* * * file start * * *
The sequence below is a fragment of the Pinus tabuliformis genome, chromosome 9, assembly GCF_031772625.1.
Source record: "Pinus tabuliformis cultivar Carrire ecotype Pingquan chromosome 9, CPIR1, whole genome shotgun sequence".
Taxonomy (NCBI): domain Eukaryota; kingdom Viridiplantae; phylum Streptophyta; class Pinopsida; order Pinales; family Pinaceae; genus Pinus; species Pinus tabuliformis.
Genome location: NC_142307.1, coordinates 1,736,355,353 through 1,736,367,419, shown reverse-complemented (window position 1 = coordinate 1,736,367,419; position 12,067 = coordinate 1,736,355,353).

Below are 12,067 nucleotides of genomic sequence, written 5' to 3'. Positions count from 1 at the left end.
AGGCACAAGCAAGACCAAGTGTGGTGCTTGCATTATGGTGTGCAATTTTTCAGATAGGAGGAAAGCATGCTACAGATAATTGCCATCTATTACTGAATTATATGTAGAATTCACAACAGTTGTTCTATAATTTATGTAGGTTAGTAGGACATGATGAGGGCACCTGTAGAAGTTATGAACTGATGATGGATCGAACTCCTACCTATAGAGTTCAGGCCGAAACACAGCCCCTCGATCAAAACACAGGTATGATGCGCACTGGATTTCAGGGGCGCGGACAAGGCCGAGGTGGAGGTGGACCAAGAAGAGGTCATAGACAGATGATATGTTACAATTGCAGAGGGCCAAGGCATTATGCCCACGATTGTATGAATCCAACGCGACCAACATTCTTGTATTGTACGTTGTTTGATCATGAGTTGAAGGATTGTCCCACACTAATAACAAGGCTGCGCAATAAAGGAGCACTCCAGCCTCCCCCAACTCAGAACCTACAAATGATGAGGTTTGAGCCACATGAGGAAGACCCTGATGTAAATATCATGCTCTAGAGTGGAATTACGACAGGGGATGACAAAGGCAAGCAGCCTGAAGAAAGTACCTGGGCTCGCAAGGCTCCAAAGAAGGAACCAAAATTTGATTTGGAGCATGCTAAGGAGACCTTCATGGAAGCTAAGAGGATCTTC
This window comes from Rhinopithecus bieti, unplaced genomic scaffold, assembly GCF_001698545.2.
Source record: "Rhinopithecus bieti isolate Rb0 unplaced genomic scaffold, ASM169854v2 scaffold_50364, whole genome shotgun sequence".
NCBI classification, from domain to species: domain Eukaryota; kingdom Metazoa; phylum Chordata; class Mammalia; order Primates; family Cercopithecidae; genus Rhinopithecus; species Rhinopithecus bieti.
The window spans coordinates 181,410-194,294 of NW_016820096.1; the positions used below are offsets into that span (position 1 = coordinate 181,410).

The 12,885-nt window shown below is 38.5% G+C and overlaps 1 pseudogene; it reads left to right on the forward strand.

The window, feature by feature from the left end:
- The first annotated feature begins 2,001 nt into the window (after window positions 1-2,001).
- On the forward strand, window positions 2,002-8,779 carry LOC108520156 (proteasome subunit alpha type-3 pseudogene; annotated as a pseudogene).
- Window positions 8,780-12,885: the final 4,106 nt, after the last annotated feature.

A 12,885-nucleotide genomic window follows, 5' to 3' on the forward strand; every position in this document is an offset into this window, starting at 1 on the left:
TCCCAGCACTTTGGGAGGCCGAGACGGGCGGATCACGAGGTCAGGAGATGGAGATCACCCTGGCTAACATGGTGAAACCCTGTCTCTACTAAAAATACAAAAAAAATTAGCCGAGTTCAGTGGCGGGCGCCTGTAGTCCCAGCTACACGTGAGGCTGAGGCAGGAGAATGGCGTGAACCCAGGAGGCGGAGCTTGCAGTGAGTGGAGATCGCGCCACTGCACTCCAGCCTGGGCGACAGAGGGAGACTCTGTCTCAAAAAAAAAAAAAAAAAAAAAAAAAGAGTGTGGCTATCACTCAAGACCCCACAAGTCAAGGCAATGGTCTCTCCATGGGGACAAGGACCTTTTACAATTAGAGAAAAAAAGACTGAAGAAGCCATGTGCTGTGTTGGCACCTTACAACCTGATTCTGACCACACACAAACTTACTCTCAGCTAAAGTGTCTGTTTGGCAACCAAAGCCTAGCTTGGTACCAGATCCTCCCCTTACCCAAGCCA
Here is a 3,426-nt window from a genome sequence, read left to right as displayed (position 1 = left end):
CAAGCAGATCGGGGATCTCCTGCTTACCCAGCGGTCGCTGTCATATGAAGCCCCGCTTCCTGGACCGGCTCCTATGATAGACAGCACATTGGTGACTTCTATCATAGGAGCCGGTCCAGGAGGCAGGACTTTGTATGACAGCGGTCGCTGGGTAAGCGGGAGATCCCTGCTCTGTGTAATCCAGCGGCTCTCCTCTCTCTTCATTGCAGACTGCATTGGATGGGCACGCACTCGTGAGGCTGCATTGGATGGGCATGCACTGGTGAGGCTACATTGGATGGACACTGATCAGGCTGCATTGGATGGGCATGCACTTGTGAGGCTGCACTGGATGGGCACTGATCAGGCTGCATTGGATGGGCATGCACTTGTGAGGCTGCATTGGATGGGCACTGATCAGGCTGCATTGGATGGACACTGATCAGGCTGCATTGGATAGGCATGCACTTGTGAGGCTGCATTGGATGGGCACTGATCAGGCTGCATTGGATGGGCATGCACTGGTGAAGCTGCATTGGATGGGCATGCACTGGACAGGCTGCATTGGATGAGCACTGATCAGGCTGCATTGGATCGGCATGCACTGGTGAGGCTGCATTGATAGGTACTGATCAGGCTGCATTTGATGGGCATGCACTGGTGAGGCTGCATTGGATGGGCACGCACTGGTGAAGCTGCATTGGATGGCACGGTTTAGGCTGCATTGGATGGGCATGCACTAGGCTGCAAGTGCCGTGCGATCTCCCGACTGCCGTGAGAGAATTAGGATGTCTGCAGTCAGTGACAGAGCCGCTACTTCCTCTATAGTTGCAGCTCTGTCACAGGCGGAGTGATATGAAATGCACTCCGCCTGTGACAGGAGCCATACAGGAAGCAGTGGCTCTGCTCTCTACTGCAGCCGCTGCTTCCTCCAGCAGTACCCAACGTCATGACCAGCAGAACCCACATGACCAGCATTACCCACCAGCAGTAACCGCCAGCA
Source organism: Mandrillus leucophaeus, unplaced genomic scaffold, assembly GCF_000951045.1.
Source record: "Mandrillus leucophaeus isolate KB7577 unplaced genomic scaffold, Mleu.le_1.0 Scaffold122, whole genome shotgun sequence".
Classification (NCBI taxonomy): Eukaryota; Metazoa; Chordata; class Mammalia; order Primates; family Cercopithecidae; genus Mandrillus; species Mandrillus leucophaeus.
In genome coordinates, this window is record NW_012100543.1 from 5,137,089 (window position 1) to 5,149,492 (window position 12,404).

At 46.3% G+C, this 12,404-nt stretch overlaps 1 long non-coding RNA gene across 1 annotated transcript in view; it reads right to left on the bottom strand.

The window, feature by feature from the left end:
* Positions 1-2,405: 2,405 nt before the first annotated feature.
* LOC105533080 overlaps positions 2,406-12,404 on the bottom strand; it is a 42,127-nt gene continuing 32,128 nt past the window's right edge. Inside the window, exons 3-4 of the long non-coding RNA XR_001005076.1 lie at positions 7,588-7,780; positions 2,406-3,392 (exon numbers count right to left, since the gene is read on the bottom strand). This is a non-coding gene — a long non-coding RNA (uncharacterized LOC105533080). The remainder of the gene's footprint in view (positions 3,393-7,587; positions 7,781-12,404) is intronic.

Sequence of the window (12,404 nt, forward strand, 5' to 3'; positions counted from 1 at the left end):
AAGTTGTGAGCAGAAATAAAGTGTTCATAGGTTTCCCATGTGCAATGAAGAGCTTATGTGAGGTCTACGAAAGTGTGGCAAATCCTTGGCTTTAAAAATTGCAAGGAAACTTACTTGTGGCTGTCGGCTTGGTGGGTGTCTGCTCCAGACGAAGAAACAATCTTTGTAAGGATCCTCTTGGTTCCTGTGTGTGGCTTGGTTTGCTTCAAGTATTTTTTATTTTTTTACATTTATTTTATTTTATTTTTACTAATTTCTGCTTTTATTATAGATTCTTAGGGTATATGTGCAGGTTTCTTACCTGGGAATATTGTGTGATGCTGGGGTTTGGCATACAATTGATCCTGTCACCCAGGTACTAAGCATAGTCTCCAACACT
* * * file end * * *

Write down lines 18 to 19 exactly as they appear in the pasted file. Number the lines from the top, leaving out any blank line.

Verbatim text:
Here is a 3,426-nt window from a genome sequence, read left to right as displayed (position 1 = left end):
CAAGCAGATCGGGGATCTCCTGCTTACCCAGCGGTCGCTGTCATATGAAGCCCCGCTTCCTGGACCGGCTCCTATGATAGACAGCACATTGGTGACTTCTATCATAGGAGCCGGTCCAGGAGGCAGGACTTTGTATGACAGCGGTCGCTGGGTAAGCGGGAGATCCCTGCTCTGTGTAATCCAGCGGCTCTCCTCTCTCTTCATTGCAGACTGCATTGGATGGGCACGCACTCGTGAGGCTGCATTGGATGGGCATGCACTGGTGAGGCTACATTGGATGGACACTGATCAGGCTGCATTGGATGGGCATGCACTTGTGAGGCTGCACTGGATGGGCACTGATCAGGCTGCATTGGATGGGCATGCACTTGTGAGGCTGCATTGGATGGGCACTGATCAGGCTGCATTGGATGGACACTGATCAGGCTGCATTGGATAGGCATGCACTTGTGAGGCTGCATTGGATGGGCACTGATCAGGCTGCATTGGATGGGCATGCACTGGTGAAGCTGCATTGGATGGGCATGCACTGGACAGGCTGCATTGGATGAGCACTGATCAGGCTGCATTGGATCGGCATGCACTGGTGAGGCTGCATTGATAGGTACTGATCAGGCTGCATTTGATGGGCATGCACTGGTGAGGCTGCATTGGATGGGCACGCACTGGTGAAGCTGCATTGGATGGCACGGTTTAGGCTGCATTGGATGGGCATGCACTAGGCTGCAAGTGCCGTGCGATCTCCCGACTGCCGTGAGAGAATTAGGATGTCTGCAGTCAGTGACAGAGCCGCTACTTCCTCTATAGTTGCAGCTCTGTCACAGGCGGAGTGATATGAAATGCACTCCGCCTGTGACAGGAGCCATACAGGAAGCAGTGGCTCTGCTCTCTACTGCAGCCGCTGCTTCCTCCAGCAGTACCCAACGTCATGACCAGCAGAACCCACATGACCAGCATTACCCACCAGCAGTAACCGCCAGCA